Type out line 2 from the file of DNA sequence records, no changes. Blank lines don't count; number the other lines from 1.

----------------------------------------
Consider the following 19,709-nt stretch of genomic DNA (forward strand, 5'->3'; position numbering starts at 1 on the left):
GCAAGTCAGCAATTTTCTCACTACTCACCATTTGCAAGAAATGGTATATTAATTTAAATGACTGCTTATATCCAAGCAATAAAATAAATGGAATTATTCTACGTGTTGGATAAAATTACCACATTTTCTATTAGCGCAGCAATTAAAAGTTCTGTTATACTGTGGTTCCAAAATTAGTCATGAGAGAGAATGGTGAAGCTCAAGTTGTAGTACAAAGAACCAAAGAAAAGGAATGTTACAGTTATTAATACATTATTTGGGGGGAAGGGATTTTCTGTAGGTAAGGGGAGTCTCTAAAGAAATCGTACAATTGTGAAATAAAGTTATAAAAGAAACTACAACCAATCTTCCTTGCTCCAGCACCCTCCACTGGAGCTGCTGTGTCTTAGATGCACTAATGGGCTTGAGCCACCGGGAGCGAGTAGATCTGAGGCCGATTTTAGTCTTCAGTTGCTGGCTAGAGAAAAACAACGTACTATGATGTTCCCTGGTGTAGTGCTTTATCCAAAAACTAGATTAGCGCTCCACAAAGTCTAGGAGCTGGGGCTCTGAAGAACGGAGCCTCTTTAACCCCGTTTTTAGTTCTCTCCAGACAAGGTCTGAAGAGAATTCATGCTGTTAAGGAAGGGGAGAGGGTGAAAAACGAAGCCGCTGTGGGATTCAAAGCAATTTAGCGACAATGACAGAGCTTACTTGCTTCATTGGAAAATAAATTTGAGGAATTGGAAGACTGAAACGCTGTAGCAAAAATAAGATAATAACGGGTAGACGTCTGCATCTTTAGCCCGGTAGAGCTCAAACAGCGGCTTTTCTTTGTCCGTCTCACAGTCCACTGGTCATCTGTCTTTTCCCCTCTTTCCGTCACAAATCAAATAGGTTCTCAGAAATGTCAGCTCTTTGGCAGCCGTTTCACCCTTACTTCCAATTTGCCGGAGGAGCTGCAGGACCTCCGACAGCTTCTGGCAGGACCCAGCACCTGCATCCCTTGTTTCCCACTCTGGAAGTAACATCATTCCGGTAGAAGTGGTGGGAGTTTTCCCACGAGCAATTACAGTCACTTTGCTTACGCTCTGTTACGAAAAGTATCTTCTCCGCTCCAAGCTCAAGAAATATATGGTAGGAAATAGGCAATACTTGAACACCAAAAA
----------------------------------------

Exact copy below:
GCAAGTCAGCAATTTTCTCACTACTCACCATTTGCAAGAAATGGTATATTAATTTAAATGACTGCTTATATCCAAGCAATAAAATAAATGGAATTATTCTACGTGTTGGATAAAATTACCACATTTTCTATTAGCGCAGCAATTAAAAGTTCTGTTATACTGTGGTTCCAAAATTAGTCATGAGAGAGAATGGTGAAGCTCAAGTTGTAGTACAAAGAACCAAAGAAAAGGAATGTTACAGTTATTAATACATTATTTGGGGGGAAGGGATTTTCTGTAGGTAAGGGGAGTCTCTAAAGAAATCGTACAATTGTGAAATAAAGTTATAAAAGAAACTACAACCAATCTTCCTTGCTCCAGCACCCTCCACTGGAGCTGCTGTGTCTTAGATGCACTAATGGGCTTGAGCCACCGGGAGCGAGTAGATCTGAGGCCGATTTTAGTCTTCAGTTGCTGGCTAGAGAAAAACAACGTACTATGATGTTCCCTGGTGTAGTGCTTTATCCAAAAACTAGATTAGCGCTCCACAAAGTCTAGGAGCTGGGGCTCTGAAGAACGGAGCCTCTTTAACCCCGTTTTTAGTTCTCTCCAGACAAGGTCTGAAGAGAATTCATGCTGTTAAGGAAGGGGAGAGGGTGAAAAACGAAGCCGCTGTGGGATTCAAAGCAATTTAGCGACAATGACAGAGCTTACTTGCTTCATTGGAAAATAAATTTGAGGAATTGGAAGACTGAAACGCTGTAGCAAAAATAAGATAATAACGGGTAGACGTCTGCATCTTTAGCCCGGTAGAGCTCAAACAGCGGCTTTTCTTTGTCCGTCTCACAGTCCACTGGTCATCTGTCTTTTCCCCTCTTTCCGTCACAAATCAAATAGGTTCTCAGAAATGTCAGCTCTTTGGCAGCCGTTTCACCCTTACTTCCAATTTGCCGGAGGAGCTGCAGGACCTCCGACAGCTTCTGGCAGGACCCAGCACCTGCATCCCTTGTTTCCCACTCTGGAAGTAACATCATTCCGGTAGAAGTGGTGGGAGTTTTCCCACGAGCAATTACAGTCACTTTGCTTACGCTCTGTTACGAAAAGTATCTTCTCCGCTCCAAGCTCAAGAAATATATGGTAGGAAATAGGCAATACTTGAACACCAAAAA